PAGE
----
Netflix’s Worn Stories is a joyful and heartwarming docu-series about the relationships people have with their clothes.
If you’ve spent your time in lockdown decluttering every corner of your home, you’re not alone. Whether you’ve invested in new storage solutions, had a go at “Swedish death cleaning” or sorted through your wardrobe, over the last 12 months, our collective obsession with ‘clearing out’ has grown stronger.
However, no matter how ruthless, strict or unemotional you try to be when throwing things out, there will always be those special items that you can’t bear to throw away. And it’s those items that form the central focus of Netflix’s new docu-series, Worn Stories.
The eight-part series, which is set to land on Netflix on 1 April, is a show dedicated to the stories we attach to our favourite clothing. Based on the book of the same name by Emily Spivack, Worn Stories dives into the closets of cultural figures, talented storytellers and everyday people to uncover the emotional ties that clothing can inspire.
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The official synopsis reads: “Be it a pair of boots symbolising survival, a dress that’s come to stand for recovery, or a uniform that reaffirms an identity, the series illuminates the lives of the wearers through stories about cherished articles of clothing.”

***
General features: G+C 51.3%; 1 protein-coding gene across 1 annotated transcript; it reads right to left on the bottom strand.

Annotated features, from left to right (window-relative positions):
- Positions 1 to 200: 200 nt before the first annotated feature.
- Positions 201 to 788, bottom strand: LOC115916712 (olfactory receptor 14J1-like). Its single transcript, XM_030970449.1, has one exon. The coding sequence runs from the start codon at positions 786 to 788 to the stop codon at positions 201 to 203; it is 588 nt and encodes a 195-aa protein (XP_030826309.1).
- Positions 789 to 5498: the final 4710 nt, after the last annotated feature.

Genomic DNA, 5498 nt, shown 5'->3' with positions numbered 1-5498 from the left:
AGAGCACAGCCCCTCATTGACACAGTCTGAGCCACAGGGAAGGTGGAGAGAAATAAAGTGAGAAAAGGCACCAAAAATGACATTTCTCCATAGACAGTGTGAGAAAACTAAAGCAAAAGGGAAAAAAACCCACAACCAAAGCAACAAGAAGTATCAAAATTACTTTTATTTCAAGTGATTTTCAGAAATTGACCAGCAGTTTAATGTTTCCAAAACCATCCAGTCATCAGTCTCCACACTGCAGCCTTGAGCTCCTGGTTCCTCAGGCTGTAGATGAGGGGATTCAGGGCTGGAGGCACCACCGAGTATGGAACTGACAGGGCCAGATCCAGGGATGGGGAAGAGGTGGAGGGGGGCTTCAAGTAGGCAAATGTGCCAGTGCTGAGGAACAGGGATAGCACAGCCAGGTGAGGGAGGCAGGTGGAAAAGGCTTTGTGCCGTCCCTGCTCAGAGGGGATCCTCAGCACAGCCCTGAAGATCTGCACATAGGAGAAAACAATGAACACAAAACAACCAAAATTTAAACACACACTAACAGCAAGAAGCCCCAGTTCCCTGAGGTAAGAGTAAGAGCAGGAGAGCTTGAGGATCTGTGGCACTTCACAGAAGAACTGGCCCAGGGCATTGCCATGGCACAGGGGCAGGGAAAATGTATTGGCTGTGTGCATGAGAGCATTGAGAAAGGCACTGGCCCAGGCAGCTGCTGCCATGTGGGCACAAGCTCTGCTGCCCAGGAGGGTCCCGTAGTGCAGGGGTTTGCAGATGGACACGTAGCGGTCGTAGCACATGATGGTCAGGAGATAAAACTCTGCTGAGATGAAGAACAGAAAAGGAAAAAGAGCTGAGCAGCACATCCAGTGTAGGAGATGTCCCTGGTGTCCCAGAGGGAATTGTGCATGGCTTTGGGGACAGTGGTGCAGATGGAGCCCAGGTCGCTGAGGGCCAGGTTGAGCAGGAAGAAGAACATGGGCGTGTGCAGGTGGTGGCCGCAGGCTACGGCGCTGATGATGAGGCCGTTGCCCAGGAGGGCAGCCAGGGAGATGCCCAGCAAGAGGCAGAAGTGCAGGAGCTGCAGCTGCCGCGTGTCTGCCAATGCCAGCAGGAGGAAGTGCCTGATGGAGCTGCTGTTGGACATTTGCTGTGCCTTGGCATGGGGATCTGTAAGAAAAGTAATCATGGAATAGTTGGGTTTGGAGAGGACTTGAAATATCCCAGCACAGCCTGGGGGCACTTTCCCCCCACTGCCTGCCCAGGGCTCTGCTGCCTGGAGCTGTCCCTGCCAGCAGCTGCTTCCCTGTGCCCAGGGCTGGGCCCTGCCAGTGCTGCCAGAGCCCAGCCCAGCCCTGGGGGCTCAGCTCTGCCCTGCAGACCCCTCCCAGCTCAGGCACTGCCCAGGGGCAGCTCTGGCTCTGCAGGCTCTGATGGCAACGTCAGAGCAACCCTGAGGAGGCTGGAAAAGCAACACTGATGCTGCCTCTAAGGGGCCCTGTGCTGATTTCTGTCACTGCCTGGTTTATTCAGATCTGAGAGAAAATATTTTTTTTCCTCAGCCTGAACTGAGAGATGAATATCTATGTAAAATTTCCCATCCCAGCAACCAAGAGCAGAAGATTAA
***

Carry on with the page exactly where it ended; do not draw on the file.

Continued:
Made up of live footage, interviews and animated sequences that bring the stories to life, each of the series’ episodes is organised by theme to explore the role clothing plays in shaping, reflecting and commemorating the different stages of life.
The trailer for the series, which dropped earlier this week, gives a taste of the broad range of stories the show will explore. These include a man buying his first shirt after being released from prison, a crossing guard who uses costume to broaden her imagination and a woman who wears a dress bought for her by her deceased husband to feel connected to him again.
“Clothing is an artform,” a voiceover can be heard saying. “It is about expression. So much about who we are is stitched into the fabrics that we wear every day.”
Besides the fact that the series’ subject matter makes it a brilliant form of escapism, its also something we can all relate to.
Whether you’ve hung on to an old pair of sandals that remind you of an amazing trip, wear an old cardigan to feel closer to a deceased relative or enjoy dressing up in the boldest of colours, our wardrobes are so much more than a way to dress our bodies – and there’s something really special about being able to celebrate that.
Worn Stories will be available to stream on Netflix from 1 April
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